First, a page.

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1 May 1963

Jackie Cochran with the Lockheed TF-104G Starfighter, N104L. (FAI)
Jackie Cochran with the Lockheed TF-104G Starfighter, N104L. (FAI)

1 May 1963: At Edwards Air Force Base, California, Jacqueline (“Jackie”) Cochran, Colonel, U.S. Air Force Reserve, established a Fédération Aéronautique Internationale (FAI) World Speed Record when she flew this two-place Lockheed TF-104G Starfighter, FAA registration N104L, named Free World Defender, over a 100-kilometer (62.137-mile) closed circuit at an average speed of 1,937.15 kilometers per hour (1,203.69 miles per hour).¹

Jackie Cochran wrote about flying the 100-kilometer course in her autobiography:

The 100 kilometer closed course was so damn difficult. Imagine an absolutely circular racetrack, about a quarter of a mile wide, on the ground with an inner fence exactly 63 miles long. Now, in your mind’s eye, leave the track and get into the air at 35,000 feet. Fly it without touching the fence in the slightest. It’s tricky because if you get too far away from the inner fence, trying not to touch, you won’t make the speed you need to make the record. And if you get too close, you’ll disqualify yourself.

Eyes are glued to the instrument panel. Ears can hear the voice of the space-positioning officer. You are dealing in fractions of seconds. And your plane isn’t flying in flat position. It’s tipped over to an 80-degree bank to compensate for the circle. That imaginary inner fence may be to your left, but you don’t head your plane left. That’d lose altitude. Instead, you pull the nose up a bit and because the plane is so banked over, you move closer to the fence. You turn.

Jackie Cochran: An Autobiography, by Jacqueline Cochran and Maryann Bucknum Brinley, Bantam Books, New York 1987, Page 314.

She had flown this same F-104 to an earlier speed record at Edwards Air Force Base, 12 April 1963.

N104L was retained by Lockheed for use as a customer demonstrator to various foreign governments. In 1965 Lockheed sold N104L to the Dutch Air Force, where it served as D-5702 until 1980. It next went to the Turkish Air Force until it was retired in 1989.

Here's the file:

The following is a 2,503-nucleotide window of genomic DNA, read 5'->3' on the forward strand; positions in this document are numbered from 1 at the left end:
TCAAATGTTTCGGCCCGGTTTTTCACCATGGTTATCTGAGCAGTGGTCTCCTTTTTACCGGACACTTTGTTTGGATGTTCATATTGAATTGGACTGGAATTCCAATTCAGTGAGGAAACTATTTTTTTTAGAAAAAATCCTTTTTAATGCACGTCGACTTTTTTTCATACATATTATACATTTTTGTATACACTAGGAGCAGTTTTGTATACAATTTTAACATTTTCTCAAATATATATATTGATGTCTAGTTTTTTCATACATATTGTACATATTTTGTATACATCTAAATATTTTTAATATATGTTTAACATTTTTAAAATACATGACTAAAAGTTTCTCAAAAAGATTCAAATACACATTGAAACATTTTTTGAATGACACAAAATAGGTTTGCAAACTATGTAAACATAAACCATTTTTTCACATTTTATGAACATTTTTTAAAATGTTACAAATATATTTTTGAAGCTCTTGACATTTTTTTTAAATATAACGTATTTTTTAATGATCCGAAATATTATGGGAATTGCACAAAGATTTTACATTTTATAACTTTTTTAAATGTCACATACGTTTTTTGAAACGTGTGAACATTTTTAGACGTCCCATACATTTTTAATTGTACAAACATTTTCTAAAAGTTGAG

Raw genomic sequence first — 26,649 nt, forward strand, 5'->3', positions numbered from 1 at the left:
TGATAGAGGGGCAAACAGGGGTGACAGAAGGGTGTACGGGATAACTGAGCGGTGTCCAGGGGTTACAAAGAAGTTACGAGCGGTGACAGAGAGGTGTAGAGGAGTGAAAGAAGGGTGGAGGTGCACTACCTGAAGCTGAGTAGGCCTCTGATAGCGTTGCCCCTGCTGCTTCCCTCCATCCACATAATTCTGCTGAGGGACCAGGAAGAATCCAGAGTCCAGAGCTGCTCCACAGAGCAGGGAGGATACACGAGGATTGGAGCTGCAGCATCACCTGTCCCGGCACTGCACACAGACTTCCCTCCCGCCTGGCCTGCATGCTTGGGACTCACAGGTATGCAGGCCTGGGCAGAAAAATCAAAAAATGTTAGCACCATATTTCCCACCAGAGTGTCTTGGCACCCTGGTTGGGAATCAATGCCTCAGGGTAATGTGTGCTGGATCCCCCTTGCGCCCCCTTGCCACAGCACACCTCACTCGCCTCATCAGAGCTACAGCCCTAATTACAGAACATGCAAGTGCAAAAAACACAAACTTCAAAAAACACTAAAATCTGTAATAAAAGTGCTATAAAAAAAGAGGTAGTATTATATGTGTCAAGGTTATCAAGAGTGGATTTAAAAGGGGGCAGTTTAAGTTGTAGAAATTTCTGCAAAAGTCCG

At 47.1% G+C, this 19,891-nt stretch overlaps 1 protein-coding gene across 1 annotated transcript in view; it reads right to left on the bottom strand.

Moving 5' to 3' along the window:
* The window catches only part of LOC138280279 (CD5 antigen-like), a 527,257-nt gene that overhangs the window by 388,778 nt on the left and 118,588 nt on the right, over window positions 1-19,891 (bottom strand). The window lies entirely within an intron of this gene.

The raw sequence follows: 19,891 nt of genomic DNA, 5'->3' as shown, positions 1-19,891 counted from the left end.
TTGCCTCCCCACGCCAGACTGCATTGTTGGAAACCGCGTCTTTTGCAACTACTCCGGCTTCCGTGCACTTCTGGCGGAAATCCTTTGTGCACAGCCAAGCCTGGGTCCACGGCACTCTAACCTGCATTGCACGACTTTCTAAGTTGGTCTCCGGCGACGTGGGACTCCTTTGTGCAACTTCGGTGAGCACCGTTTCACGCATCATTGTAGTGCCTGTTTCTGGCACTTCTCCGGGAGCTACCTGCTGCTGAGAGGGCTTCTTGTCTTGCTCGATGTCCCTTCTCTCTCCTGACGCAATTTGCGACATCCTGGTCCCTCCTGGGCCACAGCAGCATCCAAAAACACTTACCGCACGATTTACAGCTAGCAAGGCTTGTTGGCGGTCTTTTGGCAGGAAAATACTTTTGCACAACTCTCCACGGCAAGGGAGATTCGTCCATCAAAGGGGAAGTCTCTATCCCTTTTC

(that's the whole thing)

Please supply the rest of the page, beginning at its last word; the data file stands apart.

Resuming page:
Lockheed TF-104G Starfighter N104L, World Speed Record holder. (Lockheed)
Lockheed TF-104G Starfighter N104L, World Speed Record holder. (Lockheed)

¹ FAI Record File Number 12390

© 2019, Bryan R. Swopes

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22 April 1962

Jackie Cochran in the cockpit of The Scarlett O'Hara, a record-setting Lockheed L-1329 JetStar, N172L. (FAI)
Jackie Cochran in the cockpit of The Scarlett O’Hara, a record-setting Lockheed L-1329 JetStar, N172L at Hanover-Langenhagen Airport, 22 April 1962. (FAI)

22 April 1962: Jackie Cochran set 18 Fédération Aéronautique Internationale (FAI) records in one day flying a Lockheed L-1329 JetStar, construction number 5003, FAA registration N172L, and named The Scarlett O’Hara. The route of her flight was New Orleans–Boston–Gander–Shannon–London–Paris–Bonn, with refueling stops at Gander and Shannon.

According to the U.S. Centennial of Flight Commission, Jackie Cochran “…set more speed and altitude records than any other pilot.”

The following are the FAI records that she set on 22 April 1961:

4609, 4615: Speed over a recognized course, Gander, NF (Canada)–Shannon (Ireland): 829.69 kilometers per hour (515.546 miles per hour)

4611, 4616: Speed over a recognized course, Gander, NF (Canada)–London (UK): 749.11 kilometers per hour (465.475 miles per hour)

4612, 4617: Speed over a recognized course, Gander, NF (Canada)–Paris (France): 746.22 kilometers per hour (463.680 miles per hour)

4613, 4618: Speed over a recognized course, Gander, NF (Canada)–Bonn (FRG): 728.26 kilometers per hour (452.520 miles per hour)

4638: Speed over a recognized course, Boston, MA (USA)–Gander, NF (Canada): 816.32 kilometers per hour (507.238 miles per hour)

4639, 4640: Speed over a recognized course, Boston, MA (USA)–Shannon (Ireland): 565.45 kilometers per hour (351.354 miles per hour)

4641, 4642: Speed over a recognized course, Boston, MA (USA)–London (UK): 558.50 kilometers per hour (347.036 miles per hour)

4643, 4644: Speed over a recognized course, Boston, MA (USA)–Paris (France): 564.88 kilometers per hour (351.000 miles per hour)

4645, 4646: Speed over a recognized course, Boston, MA (USA)–Bonn (FRG): 562.56 kilometers per hour (349.559 miles per hour)

12322: Distance, New Orleans, LA (USA)–Gander, NF (Canada): 3,661.33 kilometers (2,275.045 miles)